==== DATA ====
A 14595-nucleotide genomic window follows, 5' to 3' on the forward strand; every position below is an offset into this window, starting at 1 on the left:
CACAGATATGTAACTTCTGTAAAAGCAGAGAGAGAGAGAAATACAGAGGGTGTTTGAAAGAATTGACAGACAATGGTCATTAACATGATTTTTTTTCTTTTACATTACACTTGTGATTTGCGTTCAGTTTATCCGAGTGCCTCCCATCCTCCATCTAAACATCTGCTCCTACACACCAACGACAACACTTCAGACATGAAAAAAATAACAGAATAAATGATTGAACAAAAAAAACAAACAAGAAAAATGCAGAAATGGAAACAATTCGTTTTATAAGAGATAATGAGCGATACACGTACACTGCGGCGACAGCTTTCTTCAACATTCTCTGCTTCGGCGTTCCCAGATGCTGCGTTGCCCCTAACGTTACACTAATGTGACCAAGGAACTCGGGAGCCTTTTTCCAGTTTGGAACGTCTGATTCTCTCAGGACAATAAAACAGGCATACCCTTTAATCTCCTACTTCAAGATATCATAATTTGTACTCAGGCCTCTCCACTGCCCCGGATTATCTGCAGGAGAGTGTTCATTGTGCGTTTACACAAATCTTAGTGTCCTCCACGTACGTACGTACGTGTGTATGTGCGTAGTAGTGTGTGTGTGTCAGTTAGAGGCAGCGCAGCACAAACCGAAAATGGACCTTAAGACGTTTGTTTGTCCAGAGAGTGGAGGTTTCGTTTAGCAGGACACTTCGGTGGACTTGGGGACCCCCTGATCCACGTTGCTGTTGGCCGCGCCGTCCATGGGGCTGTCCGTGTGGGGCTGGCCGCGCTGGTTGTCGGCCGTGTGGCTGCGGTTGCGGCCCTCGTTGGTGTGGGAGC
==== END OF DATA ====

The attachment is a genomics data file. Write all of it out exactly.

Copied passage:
A 14595-nucleotide genomic window follows, 5' to 3' on the forward strand; every position below is an offset into this window, starting at 1 on the left:
CACAGATATGTAACTTCTGTAAAAGCAGAGAGAGAGAGAAATACAGAGGGTGTTTGAAAGAATTGACAGACAATGGTCATTAACATGATTTTTTTTCTTTTACATTACACTTGTGATTTGCGTTCAGTTTATCCGAGTGCCTCCCATCCTCCATCTAAACATCTGCTCCTACACACCAACGACAACACTTCAGACATGAAAAAAATAACAGAATAAATGATTGAACAAAAAAAACAAACAAGAAAAATGCAGAAATGGAAACAATTCGTTTTATAAGAGATAATGAGCGATACACGTACACTGCGGCGACAGCTTTCTTCAACATTCTCTGCTTCGGCGTTCCCAGATGCTGCGTTGCCCCTAACGTTACACTAATGTGACCAAGGAACTCGGGAGCCTTTTTCCAGTTTGGAACGTCTGATTCTCTCAGGACAATAAAACAGGCATACCCTTTAATCTCCTACTTCAAGATATCATAATTTGTACTCAGGCCTCTCCACTGCCCCGGATTATCTGCAGGAGAGTGTTCATTGTGCGTTTACACAAATCTTAGTGTCCTCCACGTACGTACGTACGTGTGTATGTGCGTAGTAGTGTGTGTGTGTCAGTTAGAGGCAGCGCAGCACAAACCGAAAATGGACCTTAAGACGTTTGTTTGTCCAGAGAGTGGAGGTTTCGTTTAGCAGGACACTTCGGTGGACTTGGGGACCCCCTGATCCACGTTGCTGTTGGCCGCGCCGTCCATGGGGCTGTCCGTGTGGGGCTGGCCGCGCTGGTTGTCGGCCGTGTGGCTGCGGTTGCGGCCCTCGTTGGTGTGGGAGC